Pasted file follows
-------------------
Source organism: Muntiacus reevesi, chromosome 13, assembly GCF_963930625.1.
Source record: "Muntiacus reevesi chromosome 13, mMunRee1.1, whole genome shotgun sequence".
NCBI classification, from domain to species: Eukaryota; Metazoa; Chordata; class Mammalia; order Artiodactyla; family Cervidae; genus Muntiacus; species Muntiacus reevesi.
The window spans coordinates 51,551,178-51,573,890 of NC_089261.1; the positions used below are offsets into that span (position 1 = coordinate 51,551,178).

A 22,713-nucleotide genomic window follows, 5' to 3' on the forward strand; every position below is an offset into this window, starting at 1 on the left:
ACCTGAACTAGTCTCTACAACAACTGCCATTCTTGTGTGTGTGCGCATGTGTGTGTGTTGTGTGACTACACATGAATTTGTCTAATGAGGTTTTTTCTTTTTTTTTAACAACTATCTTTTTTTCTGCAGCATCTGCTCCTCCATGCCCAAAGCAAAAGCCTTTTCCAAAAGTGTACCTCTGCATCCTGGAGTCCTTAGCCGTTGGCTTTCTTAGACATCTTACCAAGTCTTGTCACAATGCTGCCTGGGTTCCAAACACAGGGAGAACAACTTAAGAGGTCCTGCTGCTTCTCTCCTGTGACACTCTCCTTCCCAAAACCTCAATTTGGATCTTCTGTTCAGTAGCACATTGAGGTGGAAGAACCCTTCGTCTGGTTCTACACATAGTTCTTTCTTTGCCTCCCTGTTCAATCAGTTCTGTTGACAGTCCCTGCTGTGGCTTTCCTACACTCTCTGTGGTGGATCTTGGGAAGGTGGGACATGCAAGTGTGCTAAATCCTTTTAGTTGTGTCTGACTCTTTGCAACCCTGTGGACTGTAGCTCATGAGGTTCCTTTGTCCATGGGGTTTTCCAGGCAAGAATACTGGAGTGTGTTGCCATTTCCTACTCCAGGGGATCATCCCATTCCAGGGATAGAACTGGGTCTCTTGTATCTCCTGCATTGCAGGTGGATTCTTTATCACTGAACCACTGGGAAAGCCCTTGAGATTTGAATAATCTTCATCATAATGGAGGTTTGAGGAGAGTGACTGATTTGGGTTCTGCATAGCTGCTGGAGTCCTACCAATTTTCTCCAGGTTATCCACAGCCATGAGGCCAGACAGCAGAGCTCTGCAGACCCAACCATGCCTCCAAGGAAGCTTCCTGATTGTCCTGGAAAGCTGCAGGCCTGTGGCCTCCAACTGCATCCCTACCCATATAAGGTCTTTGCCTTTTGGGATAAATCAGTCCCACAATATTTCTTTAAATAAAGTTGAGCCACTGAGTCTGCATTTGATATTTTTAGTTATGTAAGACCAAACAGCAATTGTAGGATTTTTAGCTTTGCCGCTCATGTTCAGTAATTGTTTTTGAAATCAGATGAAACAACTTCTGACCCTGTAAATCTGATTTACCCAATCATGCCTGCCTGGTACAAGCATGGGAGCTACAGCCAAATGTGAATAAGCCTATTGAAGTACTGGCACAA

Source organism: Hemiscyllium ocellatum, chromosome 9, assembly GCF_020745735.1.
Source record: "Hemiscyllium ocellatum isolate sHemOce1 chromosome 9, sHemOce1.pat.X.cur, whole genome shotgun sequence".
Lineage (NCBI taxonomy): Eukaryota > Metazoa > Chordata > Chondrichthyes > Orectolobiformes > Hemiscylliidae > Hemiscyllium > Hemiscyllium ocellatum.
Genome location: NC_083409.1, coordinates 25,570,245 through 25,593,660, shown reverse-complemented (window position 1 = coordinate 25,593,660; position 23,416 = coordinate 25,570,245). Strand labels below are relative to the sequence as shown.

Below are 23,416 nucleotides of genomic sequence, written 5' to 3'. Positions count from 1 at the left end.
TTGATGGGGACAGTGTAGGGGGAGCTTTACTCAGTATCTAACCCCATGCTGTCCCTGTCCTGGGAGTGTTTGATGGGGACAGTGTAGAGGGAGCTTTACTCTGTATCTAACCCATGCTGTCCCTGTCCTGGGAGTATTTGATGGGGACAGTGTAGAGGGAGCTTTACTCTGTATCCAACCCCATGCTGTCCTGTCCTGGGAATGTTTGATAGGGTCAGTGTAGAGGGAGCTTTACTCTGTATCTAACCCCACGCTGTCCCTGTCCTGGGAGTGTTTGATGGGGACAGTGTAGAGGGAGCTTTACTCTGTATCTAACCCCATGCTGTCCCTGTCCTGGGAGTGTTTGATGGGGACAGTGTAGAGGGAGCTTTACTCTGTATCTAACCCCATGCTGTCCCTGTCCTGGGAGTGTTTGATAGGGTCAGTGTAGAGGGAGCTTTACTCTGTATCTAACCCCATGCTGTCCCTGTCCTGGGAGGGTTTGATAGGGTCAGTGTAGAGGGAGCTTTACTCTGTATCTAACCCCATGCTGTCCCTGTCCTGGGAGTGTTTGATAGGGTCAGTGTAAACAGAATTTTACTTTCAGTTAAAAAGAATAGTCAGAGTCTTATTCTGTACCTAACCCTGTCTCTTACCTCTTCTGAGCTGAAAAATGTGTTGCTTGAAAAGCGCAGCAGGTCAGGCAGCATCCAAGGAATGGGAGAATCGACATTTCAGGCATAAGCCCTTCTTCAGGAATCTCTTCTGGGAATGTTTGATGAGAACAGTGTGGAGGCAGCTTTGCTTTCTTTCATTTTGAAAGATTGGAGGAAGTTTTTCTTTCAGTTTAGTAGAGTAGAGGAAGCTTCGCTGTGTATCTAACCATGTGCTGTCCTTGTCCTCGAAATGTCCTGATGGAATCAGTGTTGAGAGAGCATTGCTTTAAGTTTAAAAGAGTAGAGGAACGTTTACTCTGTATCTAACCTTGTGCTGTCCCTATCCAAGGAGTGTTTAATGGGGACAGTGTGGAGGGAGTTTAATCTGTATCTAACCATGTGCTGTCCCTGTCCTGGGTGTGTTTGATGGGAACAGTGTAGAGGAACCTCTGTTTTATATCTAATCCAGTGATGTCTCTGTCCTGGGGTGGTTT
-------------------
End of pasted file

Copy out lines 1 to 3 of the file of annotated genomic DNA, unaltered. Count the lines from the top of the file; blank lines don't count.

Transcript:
Source organism: Muntiacus reevesi, chromosome 13, assembly GCF_963930625.1.
Source record: "Muntiacus reevesi chromosome 13, mMunRee1.1, whole genome shotgun sequence".
NCBI classification, from domain to species: Eukaryota; Metazoa; Chordata; class Mammalia; order Artiodactyla; family Cervidae; genus Muntiacus; species Muntiacus reevesi.